Global awareness campaign on local waste segregation

Make money from waste, instead of losing it
juni 13, 2014

Global awareness campaign on local waste segregation

Better waste segregation by municipalities lead to waste earnings

With the help of friends from different countries, The Circular Community has started a global Facebook ‘Like’ campaign to raise environmental awareness amongst local residents under its ‘Your environment, your responsibility’ campaign. The goal of the campaign is educating residents how to segregate their household waste and minimise the impact of waste on the environment.

One waste bin

In most places residents put all their litter into one waste bin. In these cases nobody can benefit from the upworth potential of modern waste disposal and recycling methods. We are engaging residents to come up with plans to improve local waste segregation and convince their local government they should provide them the means to do so.

Bins for different waste streams

Local municipalities are responsible for waste collecting and processing. In most municipalities worldwide, residents still can not segregate their waste in an efficient way, even if they are willing to do this. Therefore local governments have to take their environmental responsibility and provide residents different waste bins for different waste streams. Either large public containers, small household bins or -even better- a combination of these two.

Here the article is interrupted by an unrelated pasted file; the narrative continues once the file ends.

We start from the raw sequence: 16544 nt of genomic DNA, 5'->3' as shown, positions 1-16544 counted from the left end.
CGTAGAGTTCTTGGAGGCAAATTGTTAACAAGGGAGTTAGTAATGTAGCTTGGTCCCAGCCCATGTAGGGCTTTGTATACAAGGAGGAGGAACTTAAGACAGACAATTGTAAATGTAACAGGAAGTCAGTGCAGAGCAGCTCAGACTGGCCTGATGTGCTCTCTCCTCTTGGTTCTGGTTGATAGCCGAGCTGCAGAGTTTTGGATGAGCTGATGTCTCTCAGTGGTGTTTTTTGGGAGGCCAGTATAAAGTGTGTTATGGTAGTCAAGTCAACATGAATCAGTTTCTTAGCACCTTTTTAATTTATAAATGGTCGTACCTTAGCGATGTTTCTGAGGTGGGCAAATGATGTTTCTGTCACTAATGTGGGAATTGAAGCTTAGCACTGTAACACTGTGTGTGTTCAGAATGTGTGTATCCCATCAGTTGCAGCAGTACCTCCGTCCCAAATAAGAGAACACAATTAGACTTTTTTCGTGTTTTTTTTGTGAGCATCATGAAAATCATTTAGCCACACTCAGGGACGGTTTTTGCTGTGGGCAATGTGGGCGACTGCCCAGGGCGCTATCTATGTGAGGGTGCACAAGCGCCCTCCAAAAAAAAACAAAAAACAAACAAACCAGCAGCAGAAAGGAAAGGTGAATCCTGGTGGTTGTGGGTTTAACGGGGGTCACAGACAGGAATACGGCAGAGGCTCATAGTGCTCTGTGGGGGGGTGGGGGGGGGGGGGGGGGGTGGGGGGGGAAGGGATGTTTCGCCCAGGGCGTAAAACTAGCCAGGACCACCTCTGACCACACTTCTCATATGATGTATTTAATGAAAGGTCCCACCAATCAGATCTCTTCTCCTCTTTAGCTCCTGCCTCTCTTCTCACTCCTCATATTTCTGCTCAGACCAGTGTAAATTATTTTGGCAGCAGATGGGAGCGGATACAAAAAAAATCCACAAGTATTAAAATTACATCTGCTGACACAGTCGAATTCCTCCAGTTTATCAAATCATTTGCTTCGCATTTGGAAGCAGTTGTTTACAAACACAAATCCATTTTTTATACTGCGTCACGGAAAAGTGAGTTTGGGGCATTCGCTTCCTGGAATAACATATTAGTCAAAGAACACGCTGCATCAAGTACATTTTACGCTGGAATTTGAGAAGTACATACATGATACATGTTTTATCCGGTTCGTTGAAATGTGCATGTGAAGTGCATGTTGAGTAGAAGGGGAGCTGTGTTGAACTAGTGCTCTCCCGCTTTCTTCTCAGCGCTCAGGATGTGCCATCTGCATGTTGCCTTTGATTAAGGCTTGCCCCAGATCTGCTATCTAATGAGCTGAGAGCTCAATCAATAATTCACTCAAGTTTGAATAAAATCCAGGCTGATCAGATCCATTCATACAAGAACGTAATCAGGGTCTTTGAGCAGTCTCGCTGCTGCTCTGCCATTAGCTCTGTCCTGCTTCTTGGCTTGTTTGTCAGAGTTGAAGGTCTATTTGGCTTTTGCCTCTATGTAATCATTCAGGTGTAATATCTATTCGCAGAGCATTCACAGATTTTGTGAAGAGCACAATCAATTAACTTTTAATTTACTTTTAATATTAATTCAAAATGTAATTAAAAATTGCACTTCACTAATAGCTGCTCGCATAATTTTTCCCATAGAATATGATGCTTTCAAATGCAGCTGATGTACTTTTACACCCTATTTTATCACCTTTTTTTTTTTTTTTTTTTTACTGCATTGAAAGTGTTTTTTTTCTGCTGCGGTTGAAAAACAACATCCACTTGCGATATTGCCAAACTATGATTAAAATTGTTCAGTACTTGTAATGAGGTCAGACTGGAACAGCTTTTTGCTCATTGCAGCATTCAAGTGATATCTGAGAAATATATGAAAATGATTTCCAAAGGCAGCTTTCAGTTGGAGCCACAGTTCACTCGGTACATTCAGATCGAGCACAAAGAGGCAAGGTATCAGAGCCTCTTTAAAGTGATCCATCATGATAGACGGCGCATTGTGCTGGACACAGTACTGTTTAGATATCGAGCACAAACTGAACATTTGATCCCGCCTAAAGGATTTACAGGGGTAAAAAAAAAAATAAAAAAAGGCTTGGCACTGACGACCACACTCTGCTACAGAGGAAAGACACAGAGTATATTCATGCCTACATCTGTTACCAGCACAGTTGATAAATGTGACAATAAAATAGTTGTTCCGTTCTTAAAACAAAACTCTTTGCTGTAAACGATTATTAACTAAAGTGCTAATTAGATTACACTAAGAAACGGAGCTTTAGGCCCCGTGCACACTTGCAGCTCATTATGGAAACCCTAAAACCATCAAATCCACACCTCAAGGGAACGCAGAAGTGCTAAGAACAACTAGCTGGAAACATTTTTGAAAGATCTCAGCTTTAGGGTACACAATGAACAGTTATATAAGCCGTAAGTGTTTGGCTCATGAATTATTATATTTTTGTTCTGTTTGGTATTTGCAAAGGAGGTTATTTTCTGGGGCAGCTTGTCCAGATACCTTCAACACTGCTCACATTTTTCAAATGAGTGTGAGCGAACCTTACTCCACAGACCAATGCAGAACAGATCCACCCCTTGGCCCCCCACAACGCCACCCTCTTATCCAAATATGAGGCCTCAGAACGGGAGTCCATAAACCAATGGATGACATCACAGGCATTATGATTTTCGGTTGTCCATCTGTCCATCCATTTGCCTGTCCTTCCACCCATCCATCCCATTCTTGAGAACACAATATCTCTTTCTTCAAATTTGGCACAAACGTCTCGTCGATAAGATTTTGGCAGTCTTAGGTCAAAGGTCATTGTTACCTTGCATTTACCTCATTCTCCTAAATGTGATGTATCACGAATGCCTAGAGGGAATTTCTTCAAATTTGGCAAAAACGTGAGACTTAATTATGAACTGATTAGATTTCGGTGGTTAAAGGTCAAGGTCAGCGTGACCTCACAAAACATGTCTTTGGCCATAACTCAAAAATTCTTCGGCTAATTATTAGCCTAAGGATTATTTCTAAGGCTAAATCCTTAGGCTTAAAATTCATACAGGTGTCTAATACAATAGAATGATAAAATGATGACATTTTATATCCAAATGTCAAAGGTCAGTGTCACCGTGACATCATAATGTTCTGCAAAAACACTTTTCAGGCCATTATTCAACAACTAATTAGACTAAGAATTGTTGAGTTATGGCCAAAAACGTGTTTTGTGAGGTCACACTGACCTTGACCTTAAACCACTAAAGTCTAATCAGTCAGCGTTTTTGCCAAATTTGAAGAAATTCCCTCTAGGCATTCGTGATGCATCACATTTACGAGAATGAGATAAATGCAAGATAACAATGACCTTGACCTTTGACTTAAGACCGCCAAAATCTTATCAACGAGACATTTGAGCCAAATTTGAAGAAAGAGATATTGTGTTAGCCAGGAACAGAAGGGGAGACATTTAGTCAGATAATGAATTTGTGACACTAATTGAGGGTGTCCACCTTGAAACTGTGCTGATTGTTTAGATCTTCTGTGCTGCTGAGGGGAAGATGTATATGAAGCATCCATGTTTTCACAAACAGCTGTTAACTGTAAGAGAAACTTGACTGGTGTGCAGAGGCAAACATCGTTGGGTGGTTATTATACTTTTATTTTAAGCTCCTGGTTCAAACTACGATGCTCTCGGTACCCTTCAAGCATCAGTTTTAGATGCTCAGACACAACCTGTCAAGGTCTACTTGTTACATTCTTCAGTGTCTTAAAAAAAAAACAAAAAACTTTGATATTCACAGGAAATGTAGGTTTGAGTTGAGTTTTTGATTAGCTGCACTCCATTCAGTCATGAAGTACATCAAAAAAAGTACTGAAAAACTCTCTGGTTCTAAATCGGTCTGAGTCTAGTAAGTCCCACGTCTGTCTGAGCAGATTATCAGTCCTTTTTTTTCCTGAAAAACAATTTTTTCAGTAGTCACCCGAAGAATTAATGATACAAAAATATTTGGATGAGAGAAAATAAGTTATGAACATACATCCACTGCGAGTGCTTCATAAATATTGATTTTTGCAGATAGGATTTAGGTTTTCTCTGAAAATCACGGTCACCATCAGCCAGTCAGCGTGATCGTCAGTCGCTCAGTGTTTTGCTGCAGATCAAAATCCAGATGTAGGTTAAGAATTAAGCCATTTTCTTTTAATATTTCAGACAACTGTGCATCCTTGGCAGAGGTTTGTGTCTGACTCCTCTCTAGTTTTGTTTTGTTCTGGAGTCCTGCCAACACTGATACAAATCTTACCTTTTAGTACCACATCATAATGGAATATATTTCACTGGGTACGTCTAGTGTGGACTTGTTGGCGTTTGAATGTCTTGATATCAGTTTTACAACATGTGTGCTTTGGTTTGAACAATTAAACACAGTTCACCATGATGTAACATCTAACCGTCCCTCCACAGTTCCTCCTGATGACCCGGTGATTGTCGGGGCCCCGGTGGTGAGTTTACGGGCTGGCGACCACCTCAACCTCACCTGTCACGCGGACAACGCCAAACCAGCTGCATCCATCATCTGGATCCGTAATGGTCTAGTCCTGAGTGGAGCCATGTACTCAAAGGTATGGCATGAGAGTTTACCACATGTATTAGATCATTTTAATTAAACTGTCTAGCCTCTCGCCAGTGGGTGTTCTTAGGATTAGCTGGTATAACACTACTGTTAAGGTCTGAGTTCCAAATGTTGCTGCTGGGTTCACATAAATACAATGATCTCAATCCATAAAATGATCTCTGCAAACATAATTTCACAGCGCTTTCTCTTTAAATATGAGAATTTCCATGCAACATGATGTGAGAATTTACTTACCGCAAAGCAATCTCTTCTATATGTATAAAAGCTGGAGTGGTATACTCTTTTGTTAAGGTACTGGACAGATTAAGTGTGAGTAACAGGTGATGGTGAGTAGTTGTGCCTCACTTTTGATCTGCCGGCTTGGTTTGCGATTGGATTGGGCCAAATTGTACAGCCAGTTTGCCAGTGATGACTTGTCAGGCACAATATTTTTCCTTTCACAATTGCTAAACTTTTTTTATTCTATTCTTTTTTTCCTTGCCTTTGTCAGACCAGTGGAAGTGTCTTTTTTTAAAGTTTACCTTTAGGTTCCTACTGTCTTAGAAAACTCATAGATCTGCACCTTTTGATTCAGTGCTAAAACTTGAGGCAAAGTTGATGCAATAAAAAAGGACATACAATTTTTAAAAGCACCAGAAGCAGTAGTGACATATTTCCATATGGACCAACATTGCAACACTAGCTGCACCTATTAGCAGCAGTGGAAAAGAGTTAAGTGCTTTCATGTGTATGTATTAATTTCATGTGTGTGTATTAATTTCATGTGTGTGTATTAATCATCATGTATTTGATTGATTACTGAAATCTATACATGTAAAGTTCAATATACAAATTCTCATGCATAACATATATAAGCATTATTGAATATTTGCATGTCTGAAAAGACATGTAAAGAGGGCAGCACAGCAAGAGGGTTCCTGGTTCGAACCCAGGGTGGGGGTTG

The next step

The next step is to educate residents how to segregate and dispose their waste into the correct bins. We have learned that municipalities are able to recycle up to 80% of their waste as long as local governments have programmes to improve waste segregation and engage local influencers. It is a common mistake from governments to think that waste only costs money. Yes, the processing and disposal costs of unsorted waste streams are high. In the linear economy model that’s a fact.

Sorted waste streams are valuable

On the contrary sorted waste streams are valuable to companies who can recover raw materials from these streams. That’s the most important step in the Circular Economy model, where waste becomes a resource and has economical value. Providing the means for better waste segregation to residents will cost money at first but the Return On Investment is high. Not only from an environmental point of view, but also from an economical point of view when it comes to employment, savings and earnings. In fact, there is no reason for municipalities to reject better waste collection and sorting.

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